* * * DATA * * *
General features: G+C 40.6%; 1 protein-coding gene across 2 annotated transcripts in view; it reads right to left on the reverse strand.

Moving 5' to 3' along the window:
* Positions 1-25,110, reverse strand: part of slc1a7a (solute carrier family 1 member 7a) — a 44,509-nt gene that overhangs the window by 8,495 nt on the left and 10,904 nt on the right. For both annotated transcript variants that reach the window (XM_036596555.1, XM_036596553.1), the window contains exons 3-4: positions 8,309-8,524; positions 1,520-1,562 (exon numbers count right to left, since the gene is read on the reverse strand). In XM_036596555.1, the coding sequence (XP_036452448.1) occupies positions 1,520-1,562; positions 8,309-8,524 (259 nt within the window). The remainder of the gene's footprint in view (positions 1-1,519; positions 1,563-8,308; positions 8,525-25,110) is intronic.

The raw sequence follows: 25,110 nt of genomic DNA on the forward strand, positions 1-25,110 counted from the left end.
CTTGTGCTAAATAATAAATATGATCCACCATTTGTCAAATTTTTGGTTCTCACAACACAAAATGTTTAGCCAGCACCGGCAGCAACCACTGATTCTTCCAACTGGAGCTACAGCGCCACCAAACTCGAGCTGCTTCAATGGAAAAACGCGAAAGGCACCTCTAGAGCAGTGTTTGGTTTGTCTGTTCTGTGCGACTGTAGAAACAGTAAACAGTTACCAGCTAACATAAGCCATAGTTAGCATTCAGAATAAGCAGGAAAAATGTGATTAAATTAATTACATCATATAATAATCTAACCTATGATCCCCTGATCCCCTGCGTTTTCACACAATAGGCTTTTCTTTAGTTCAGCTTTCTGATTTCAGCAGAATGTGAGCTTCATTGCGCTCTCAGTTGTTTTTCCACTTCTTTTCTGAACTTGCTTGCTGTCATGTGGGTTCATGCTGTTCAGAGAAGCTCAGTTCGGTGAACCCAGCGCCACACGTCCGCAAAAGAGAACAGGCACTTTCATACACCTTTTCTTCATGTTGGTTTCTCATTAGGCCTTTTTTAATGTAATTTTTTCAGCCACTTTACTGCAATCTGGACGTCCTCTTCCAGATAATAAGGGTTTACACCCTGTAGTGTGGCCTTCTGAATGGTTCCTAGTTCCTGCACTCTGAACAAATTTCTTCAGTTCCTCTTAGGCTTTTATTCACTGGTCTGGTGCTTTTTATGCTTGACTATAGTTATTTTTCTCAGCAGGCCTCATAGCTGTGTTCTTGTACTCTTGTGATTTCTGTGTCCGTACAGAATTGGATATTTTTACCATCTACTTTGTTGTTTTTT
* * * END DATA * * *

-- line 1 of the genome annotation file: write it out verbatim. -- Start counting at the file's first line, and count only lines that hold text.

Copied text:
General features: G+C 40.6%; 1 protein-coding gene across 2 annotated transcripts in view; it reads right to left on the reverse strand.